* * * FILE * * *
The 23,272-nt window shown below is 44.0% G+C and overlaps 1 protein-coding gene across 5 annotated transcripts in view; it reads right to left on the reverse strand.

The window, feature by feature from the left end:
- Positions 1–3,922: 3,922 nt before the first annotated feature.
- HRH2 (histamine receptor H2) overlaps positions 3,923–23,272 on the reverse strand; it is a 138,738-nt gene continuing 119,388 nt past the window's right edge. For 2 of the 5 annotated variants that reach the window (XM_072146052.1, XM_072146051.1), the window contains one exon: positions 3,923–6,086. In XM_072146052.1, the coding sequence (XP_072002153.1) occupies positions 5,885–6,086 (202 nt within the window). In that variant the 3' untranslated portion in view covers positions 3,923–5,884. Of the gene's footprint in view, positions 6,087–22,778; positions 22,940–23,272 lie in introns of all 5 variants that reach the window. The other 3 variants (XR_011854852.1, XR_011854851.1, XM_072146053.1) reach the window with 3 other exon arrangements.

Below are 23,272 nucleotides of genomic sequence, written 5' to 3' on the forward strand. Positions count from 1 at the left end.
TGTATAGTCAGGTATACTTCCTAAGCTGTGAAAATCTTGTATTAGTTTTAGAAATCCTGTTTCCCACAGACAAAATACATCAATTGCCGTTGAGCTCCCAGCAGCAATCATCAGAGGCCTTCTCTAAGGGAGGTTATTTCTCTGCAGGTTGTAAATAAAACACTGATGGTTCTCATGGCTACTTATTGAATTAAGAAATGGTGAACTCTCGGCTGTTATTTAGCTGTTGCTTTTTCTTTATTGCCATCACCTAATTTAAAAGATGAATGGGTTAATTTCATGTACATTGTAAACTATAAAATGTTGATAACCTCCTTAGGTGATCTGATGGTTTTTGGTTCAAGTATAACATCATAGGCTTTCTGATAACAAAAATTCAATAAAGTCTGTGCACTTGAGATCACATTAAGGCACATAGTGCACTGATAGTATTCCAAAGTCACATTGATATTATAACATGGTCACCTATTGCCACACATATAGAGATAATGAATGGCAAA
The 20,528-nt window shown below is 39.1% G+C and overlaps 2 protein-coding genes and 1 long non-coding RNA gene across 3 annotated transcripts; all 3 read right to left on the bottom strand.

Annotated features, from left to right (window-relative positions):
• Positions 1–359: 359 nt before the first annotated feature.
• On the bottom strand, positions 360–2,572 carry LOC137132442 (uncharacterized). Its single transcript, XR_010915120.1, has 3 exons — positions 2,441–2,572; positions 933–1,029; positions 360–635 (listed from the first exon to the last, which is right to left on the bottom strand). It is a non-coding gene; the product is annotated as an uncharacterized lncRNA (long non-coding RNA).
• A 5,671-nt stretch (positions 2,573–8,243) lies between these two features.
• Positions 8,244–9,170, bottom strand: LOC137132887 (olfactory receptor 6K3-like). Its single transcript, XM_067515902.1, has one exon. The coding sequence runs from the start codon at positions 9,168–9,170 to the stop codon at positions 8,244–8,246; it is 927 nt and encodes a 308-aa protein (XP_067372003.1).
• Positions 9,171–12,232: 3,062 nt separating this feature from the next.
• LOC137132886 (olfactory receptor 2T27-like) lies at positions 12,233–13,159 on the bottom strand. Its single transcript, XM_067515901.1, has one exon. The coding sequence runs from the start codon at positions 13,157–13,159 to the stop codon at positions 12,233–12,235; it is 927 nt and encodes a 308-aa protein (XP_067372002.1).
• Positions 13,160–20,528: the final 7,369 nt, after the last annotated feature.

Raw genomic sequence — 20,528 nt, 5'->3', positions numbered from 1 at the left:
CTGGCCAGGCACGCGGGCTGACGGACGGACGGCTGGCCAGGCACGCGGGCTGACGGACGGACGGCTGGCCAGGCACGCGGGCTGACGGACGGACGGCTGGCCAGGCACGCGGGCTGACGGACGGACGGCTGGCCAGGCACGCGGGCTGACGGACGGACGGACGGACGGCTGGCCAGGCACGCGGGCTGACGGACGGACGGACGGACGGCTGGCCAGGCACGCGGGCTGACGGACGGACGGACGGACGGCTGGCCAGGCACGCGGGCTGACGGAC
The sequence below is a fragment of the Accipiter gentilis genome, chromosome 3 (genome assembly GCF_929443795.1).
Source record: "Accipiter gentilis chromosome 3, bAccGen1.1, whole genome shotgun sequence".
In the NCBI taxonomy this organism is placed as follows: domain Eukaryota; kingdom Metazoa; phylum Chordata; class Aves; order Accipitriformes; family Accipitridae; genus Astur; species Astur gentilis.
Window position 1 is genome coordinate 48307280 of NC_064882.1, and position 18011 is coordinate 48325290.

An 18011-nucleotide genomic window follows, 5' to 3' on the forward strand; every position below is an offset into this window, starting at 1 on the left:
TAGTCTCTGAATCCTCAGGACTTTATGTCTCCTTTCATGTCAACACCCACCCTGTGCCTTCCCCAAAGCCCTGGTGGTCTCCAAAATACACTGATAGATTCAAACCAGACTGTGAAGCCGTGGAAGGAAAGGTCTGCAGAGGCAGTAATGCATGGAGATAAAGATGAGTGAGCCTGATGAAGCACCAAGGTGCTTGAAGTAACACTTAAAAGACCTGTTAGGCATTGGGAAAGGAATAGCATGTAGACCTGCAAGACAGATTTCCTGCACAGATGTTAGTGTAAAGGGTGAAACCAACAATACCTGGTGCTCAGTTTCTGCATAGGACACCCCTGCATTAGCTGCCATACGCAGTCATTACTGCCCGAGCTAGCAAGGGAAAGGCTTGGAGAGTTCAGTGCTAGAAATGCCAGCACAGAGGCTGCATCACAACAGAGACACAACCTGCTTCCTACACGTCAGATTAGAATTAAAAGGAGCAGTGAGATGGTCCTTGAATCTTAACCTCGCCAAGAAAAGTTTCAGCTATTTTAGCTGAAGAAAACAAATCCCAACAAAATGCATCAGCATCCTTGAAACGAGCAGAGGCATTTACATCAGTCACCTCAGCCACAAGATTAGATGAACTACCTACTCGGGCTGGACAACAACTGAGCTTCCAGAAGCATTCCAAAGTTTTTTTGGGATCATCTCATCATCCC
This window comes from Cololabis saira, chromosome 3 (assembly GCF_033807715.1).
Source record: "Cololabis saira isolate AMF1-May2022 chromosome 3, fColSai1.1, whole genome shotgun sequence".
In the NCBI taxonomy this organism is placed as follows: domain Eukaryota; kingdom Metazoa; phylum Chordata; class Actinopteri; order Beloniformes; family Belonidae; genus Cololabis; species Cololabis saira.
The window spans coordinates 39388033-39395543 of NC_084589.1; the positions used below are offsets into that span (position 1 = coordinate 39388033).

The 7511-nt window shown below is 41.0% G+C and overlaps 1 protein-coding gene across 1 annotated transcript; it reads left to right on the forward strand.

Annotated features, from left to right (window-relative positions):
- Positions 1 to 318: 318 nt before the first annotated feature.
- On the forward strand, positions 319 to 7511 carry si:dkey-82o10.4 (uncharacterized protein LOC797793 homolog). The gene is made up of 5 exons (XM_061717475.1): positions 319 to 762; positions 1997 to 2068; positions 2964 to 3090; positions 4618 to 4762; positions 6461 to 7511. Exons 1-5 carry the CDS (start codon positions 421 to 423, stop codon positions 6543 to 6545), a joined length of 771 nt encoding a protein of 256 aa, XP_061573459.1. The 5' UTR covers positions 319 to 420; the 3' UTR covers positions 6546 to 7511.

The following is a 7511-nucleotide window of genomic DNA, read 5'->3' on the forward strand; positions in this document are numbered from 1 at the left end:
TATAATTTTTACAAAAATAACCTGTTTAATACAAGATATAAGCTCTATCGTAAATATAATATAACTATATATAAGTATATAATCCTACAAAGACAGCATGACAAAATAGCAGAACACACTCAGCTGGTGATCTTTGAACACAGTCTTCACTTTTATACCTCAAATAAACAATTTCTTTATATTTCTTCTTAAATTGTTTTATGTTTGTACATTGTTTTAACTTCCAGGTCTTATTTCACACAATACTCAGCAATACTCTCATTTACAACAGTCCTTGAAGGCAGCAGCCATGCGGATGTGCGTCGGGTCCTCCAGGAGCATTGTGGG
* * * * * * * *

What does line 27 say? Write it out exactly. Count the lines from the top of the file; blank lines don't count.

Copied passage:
The window spans coordinates 39388033-39395543 of NC_084589.1; the positions used below are offsets into that span (position 1 = coordinate 39388033).